Coming off of FACEIT Stage 3 Finals at Dreamhack winter 2015; Luminosity Gaming’s miraculous success – defeating some of the most prominent names in Counter Strike: Global Offensive, including current world champions; EnVyUs – after what most would consider an erratic and perhaps bizarre roster change only 3 days prior to the event, prompted a thought in my head.
Luminosity as a team have had a pretty good track record thus far; in best of ones, defeating the like of Fnatic and TSM in some of the biggest upsets of the year. However, prior to their latest stint, they had struggled incredibly when it came to best of 3’s. Failing to overcome any top ten team in best of 3’s for the majority of the year rendered Luminosity a good team, but not a great one. A team capable of beating the best, but not when it mattered. As a result, the team was incapable of achieving the results they were determined to get – though, I’d imagine most North American teams would be overjoyed with a top 8 placement at valve sponsored majors, something luminosity has managed to accomplish 3 times in succession this year. Luminosity weren’t so complacent, they were determined to achieve more… so they made roster changes, several in fact.
First change saw the addition of coldzera in place of zqks, a player who was initially unknown to the majority of the international fanbase. Coldzera was vital in much of Luminosity Gaming’s, putting up result after result against some of the strongest teams in the world solidifying himself as one of the strongest rookies in the scene.
Three days prior to FACEIT Stage 3 Finals, we heard news of the removal of longstanding players, steel and boltz. To replace them, Luminosity Gaming’s captain and leader, Fallen, had picked out 1.6 veteran fnx and his previous teammate TACO. Fnx veteran stature proved to be invaluable at the finals, making clutch after clutch against the best teams in the business to help carry his team to the finals.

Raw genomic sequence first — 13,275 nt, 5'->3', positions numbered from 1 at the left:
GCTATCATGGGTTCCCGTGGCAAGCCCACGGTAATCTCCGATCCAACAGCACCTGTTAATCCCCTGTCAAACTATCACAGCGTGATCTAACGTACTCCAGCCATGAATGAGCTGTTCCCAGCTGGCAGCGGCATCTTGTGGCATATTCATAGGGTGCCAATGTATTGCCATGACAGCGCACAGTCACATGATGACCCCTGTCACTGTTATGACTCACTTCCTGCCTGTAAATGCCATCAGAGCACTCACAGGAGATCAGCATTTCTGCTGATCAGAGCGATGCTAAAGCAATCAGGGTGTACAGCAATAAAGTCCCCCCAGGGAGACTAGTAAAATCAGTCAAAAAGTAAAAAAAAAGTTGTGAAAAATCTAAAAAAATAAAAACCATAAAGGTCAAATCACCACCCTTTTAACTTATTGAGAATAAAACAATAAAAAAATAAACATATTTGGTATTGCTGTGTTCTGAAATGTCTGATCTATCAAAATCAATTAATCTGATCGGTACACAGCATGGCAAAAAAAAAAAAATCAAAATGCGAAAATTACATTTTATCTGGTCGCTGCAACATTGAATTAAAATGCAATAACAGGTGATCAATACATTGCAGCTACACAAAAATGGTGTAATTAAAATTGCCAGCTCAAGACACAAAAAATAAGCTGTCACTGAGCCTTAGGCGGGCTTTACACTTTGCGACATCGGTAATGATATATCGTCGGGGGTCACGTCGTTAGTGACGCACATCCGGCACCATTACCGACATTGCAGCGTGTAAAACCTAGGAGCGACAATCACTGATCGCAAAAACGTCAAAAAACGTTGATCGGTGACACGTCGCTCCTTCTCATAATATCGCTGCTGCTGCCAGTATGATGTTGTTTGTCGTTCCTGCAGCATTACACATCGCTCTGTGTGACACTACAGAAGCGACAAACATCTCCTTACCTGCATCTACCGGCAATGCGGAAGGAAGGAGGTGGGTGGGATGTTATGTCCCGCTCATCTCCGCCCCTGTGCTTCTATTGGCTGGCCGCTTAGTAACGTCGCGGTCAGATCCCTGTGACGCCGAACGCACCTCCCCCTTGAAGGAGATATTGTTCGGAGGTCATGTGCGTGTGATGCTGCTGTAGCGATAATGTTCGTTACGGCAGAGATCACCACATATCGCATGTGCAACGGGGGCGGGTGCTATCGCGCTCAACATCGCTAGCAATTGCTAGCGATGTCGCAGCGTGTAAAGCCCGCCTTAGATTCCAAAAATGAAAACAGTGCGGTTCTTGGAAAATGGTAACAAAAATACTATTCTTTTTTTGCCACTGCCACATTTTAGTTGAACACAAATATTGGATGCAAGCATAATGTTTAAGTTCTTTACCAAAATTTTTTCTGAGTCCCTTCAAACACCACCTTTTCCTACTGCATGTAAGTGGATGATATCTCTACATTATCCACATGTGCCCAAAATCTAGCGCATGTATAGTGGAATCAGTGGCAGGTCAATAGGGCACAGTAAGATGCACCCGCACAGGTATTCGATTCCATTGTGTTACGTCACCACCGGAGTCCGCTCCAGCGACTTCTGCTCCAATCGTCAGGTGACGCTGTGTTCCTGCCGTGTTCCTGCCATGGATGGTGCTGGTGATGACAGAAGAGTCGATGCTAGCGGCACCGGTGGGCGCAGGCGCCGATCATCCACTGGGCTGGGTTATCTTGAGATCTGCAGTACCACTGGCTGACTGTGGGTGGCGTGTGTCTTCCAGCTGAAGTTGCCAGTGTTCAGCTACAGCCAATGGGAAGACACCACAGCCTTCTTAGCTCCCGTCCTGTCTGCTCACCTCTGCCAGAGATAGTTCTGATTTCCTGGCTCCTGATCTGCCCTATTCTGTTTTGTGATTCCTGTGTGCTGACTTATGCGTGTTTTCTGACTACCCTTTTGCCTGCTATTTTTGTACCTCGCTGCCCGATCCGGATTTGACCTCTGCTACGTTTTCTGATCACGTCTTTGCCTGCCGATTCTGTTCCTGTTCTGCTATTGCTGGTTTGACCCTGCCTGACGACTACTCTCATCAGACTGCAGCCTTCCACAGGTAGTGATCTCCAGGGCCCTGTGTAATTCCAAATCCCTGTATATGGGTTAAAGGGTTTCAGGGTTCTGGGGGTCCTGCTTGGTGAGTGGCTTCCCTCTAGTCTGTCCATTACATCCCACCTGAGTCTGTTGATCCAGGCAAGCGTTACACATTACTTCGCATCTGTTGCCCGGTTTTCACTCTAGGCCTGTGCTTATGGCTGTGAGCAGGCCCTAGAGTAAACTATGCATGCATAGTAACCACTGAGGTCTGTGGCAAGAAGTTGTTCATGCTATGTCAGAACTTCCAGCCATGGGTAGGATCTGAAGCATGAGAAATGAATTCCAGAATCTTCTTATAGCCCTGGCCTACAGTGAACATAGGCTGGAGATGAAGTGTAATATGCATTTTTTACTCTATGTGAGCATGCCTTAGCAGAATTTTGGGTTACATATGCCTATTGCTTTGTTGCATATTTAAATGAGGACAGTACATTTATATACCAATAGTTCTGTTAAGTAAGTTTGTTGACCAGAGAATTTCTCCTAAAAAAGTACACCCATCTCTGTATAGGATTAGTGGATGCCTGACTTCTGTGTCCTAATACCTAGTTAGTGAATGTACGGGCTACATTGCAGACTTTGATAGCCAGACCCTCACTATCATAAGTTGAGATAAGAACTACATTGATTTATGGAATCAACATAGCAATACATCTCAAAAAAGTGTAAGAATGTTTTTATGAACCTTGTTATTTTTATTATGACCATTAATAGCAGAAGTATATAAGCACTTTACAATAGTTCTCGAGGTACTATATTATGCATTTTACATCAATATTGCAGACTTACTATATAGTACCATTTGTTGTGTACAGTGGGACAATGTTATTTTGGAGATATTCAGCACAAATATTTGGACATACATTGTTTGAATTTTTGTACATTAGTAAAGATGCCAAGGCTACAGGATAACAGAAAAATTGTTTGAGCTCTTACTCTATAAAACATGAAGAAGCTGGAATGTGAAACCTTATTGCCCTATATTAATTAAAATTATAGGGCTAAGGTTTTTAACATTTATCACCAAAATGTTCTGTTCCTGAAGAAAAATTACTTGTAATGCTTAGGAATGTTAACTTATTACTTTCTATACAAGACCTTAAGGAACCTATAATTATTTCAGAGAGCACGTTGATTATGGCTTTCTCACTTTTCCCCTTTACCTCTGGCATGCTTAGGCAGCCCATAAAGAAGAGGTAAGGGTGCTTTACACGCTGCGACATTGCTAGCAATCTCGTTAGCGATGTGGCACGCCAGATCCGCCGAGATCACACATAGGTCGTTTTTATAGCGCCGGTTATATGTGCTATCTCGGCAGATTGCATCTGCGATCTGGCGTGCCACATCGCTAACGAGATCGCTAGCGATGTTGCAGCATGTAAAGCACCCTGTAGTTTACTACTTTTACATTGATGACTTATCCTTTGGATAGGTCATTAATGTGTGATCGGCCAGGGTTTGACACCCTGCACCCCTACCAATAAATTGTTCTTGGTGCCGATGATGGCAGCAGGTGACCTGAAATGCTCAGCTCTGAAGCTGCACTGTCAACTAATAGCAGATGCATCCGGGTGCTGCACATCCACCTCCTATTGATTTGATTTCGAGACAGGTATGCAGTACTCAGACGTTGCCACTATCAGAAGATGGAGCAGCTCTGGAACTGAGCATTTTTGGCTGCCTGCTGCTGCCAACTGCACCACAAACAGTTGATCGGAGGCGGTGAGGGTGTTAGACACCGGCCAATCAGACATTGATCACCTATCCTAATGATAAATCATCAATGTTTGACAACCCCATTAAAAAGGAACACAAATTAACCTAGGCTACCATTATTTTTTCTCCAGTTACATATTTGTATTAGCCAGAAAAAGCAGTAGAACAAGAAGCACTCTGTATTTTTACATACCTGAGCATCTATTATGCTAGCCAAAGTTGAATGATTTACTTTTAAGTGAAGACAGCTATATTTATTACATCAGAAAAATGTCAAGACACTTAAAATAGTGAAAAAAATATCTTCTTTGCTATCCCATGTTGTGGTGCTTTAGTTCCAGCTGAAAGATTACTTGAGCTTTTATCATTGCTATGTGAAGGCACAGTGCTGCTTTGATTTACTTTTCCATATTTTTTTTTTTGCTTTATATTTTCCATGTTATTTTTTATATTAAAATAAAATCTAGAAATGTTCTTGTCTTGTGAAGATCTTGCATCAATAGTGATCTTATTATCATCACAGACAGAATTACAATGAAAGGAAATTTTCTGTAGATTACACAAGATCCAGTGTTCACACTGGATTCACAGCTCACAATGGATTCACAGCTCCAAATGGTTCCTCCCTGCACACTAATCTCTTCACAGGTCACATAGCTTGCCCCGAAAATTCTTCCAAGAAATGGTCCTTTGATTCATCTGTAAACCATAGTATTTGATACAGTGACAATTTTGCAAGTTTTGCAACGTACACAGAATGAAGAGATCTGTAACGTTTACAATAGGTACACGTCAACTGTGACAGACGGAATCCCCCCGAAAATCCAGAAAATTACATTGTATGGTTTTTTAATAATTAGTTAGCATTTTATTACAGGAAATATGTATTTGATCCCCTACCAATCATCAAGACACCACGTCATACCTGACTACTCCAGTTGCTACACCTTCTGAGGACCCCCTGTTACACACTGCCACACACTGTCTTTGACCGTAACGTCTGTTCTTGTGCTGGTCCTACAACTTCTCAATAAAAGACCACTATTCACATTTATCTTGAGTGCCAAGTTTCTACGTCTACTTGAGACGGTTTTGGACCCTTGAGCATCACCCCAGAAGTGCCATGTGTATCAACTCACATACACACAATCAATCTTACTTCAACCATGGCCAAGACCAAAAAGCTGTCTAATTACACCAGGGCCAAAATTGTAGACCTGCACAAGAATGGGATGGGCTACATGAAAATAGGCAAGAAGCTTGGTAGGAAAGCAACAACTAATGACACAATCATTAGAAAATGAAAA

These additions, both rookies and veterans, proved to be vital additions to the luminosity lineup. And one thing they all had in common… they were all previously members of Games Academy. A team founded by Luminosity Gaming’s captain, Fallen.
Games Academy effectively doubled as a sister team for Luminosity Gaming. It gave them the opportunity to scout out promising talent while simultaneously giving them a practice partner from their home country that they could work with in full confidence.
So that brings me to my point; why haven’t larger, more established organisations and teams taken advantage of having sister teams? Isn’t it time the biggest names in Counter Strike start taking advantage of the opportunity they are given?
Let’s take a look at the history of sister teams within esports. As i’ve only been in esports for half a century or so, we’ll start with League of Legends.
Korea, what’s wildly recognized as the mecca of esports, has been dominating League of Legends for years. For three years running the world champion has been a Korean team. Last year, the two strongest teams in the world were Samsung White and Samsung Blue. Up until this year, when RIOT implemented a rule that prevented organisations from maintaining more than one professional team, Korea had had a long history of acquiring sister teams that helped elevate the level of competition within the professional scene. Teams like CJ Entus, SK Telecom, Najin etc. all developed sister teams. Many analysts and fans alike believe sister teams were a significant factor in Korea’s dominance.